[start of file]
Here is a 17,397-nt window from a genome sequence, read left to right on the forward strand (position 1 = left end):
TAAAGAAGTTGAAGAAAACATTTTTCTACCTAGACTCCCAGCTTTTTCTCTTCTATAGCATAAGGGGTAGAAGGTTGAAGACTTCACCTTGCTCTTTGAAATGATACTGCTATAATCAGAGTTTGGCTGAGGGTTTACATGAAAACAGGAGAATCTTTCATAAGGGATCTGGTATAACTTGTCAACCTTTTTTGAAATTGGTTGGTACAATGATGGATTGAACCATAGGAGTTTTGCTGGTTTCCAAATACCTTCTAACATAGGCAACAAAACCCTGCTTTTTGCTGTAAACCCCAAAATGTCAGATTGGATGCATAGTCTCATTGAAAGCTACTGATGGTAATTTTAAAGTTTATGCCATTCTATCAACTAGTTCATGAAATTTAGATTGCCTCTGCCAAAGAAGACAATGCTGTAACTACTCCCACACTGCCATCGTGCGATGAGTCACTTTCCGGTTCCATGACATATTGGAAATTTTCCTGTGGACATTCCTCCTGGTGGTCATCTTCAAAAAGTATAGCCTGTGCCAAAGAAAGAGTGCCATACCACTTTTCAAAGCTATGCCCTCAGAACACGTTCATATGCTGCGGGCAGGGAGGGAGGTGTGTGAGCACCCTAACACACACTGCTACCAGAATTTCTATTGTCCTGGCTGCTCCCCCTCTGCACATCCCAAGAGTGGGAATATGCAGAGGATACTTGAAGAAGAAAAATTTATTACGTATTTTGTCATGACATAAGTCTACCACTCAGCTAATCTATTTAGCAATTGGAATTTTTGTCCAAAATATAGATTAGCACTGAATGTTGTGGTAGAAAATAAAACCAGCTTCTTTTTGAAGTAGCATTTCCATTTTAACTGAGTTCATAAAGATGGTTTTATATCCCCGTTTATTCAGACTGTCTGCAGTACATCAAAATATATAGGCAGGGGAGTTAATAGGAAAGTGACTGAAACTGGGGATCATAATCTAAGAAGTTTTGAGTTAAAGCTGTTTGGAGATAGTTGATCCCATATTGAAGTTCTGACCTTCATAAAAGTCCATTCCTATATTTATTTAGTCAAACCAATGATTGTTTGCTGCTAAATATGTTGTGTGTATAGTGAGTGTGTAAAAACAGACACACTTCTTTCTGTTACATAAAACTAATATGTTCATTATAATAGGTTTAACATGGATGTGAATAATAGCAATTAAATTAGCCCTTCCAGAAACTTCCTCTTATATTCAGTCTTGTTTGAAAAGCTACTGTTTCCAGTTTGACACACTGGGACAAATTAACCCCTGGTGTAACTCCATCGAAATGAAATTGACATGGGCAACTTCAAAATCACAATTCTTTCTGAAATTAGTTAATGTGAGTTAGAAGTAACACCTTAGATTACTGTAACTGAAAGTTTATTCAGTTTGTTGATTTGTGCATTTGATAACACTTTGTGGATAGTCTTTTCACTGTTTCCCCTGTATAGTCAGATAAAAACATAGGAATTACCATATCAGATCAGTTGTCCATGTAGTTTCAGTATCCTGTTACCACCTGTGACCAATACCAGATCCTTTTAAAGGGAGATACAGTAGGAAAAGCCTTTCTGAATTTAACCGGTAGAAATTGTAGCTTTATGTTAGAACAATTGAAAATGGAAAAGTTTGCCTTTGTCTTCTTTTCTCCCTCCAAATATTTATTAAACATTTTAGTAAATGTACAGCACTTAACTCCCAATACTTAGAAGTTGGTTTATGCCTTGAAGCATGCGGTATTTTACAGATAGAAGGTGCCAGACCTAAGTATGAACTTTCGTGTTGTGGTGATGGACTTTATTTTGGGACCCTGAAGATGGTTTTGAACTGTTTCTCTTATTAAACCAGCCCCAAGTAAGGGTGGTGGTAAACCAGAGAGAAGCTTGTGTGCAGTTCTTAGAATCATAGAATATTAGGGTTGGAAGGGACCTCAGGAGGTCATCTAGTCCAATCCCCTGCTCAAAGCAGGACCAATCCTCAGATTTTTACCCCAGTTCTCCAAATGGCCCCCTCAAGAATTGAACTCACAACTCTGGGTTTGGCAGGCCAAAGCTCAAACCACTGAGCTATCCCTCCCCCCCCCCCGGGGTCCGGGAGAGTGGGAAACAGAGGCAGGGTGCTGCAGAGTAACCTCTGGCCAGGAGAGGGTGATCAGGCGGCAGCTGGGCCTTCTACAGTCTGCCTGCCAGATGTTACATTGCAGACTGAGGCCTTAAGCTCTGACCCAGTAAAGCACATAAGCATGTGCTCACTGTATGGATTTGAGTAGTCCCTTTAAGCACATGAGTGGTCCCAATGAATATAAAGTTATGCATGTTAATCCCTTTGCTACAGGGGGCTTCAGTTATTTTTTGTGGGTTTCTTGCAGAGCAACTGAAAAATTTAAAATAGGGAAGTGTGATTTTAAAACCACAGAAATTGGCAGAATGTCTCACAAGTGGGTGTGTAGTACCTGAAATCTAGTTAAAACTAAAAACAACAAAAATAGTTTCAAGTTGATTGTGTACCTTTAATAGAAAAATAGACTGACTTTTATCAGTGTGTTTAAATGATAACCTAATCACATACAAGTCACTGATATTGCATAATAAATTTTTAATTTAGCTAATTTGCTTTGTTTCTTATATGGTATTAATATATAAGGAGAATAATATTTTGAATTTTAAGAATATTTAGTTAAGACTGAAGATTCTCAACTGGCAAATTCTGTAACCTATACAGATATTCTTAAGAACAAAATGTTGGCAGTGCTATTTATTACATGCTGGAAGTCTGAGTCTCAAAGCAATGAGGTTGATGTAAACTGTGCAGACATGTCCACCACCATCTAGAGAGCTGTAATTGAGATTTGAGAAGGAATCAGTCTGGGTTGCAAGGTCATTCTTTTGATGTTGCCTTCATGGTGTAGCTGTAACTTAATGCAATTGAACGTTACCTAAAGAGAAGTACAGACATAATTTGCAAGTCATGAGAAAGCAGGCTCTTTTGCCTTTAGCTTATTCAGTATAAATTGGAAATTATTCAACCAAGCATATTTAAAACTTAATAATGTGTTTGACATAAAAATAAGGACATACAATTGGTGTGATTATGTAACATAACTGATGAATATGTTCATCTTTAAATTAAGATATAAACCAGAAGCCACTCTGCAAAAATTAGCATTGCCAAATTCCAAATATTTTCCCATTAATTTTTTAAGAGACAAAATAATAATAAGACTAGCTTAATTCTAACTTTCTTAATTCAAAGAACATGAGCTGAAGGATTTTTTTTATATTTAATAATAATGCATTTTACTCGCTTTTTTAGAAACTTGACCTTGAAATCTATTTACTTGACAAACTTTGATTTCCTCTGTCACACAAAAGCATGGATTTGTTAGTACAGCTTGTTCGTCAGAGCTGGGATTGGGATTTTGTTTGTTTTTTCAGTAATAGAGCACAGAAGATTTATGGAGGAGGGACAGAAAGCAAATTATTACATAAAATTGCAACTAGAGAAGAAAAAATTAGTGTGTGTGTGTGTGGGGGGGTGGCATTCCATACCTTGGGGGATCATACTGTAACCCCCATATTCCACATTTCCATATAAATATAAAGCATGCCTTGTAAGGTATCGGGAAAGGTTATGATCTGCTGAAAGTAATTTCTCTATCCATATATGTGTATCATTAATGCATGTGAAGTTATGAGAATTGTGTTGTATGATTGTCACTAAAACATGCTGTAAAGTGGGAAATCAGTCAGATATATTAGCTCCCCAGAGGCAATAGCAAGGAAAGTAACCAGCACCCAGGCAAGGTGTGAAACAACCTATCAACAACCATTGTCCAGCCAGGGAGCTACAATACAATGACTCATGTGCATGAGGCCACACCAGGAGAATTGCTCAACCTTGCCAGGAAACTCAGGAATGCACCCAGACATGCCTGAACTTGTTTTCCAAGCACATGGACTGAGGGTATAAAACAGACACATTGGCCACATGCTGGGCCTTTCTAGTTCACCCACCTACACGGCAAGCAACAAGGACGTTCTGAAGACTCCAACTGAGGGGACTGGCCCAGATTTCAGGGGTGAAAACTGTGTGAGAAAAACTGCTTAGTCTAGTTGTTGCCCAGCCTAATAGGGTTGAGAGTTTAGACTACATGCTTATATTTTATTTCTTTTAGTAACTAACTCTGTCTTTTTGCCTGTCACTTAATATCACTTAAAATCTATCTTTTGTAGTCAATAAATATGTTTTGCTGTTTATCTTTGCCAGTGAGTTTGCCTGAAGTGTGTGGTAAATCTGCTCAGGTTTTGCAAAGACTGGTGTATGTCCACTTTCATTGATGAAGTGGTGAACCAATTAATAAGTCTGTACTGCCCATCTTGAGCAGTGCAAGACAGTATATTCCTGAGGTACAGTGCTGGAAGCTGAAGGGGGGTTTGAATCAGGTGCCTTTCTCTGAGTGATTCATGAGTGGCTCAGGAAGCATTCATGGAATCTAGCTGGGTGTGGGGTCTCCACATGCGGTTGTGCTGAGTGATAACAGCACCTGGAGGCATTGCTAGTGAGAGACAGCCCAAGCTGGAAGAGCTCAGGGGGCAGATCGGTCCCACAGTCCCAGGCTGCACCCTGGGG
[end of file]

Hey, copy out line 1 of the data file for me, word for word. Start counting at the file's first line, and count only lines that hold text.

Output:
Here is a 17,397-nt window from a genome sequence, read left to right on the forward strand (position 1 = left end):